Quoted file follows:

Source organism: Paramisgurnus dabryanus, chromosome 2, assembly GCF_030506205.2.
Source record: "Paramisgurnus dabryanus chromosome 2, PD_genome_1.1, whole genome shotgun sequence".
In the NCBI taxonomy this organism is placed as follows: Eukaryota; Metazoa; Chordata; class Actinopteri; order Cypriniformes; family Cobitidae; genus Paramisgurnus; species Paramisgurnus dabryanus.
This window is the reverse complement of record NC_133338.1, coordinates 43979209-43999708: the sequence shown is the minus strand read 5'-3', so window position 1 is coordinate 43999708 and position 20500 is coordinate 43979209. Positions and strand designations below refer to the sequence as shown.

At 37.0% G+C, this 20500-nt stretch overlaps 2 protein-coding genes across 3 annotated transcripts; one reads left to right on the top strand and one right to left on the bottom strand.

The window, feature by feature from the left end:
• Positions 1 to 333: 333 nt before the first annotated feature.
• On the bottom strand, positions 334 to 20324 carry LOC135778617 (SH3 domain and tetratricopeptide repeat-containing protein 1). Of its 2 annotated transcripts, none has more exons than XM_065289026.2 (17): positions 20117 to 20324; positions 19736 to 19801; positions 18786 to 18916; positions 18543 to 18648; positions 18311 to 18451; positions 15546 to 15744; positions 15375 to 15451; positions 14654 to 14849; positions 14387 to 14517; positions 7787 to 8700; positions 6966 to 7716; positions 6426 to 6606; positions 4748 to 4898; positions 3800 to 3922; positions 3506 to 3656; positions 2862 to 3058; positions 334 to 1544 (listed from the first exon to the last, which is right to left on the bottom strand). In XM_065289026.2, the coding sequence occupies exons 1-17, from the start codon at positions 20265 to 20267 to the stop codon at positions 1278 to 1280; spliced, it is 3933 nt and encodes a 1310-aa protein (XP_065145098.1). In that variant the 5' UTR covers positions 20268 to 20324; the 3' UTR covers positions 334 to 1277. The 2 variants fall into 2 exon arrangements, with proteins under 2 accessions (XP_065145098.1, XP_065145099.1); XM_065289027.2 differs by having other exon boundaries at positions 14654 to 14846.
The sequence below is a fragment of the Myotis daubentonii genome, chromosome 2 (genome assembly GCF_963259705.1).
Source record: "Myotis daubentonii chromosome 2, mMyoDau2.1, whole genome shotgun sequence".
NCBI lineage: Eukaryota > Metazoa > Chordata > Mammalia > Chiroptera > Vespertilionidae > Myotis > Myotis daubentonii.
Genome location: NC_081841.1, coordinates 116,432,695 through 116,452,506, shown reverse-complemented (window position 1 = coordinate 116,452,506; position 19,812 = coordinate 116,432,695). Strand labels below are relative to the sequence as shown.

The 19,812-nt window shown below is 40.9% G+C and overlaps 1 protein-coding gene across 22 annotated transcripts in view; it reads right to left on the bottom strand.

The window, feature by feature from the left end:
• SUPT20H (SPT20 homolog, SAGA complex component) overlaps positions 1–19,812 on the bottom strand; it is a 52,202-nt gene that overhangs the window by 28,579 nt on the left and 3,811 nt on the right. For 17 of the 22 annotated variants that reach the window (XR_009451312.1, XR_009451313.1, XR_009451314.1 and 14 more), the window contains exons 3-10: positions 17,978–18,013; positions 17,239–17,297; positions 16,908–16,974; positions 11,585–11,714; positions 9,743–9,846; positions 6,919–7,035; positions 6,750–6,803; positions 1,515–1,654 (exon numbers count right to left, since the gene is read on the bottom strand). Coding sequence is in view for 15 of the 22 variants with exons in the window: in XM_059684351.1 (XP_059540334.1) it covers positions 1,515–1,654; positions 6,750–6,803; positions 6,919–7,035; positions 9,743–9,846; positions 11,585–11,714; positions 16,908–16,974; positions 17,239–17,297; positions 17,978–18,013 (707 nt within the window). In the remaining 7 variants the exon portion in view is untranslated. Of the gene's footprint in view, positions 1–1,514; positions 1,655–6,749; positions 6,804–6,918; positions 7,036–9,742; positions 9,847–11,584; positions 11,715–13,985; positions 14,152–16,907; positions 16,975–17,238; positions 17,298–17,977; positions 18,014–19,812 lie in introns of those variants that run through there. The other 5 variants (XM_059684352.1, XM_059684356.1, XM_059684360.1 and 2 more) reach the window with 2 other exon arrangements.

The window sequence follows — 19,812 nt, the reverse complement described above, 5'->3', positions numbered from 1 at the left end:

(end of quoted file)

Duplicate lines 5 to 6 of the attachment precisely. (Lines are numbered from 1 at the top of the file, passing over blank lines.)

At 37.0% G+C, this 20500-nt stretch overlaps 2 protein-coding genes across 3 annotated transcripts; one reads left to right on the top strand and one right to left on the bottom strand.

The window, feature by feature from the left end: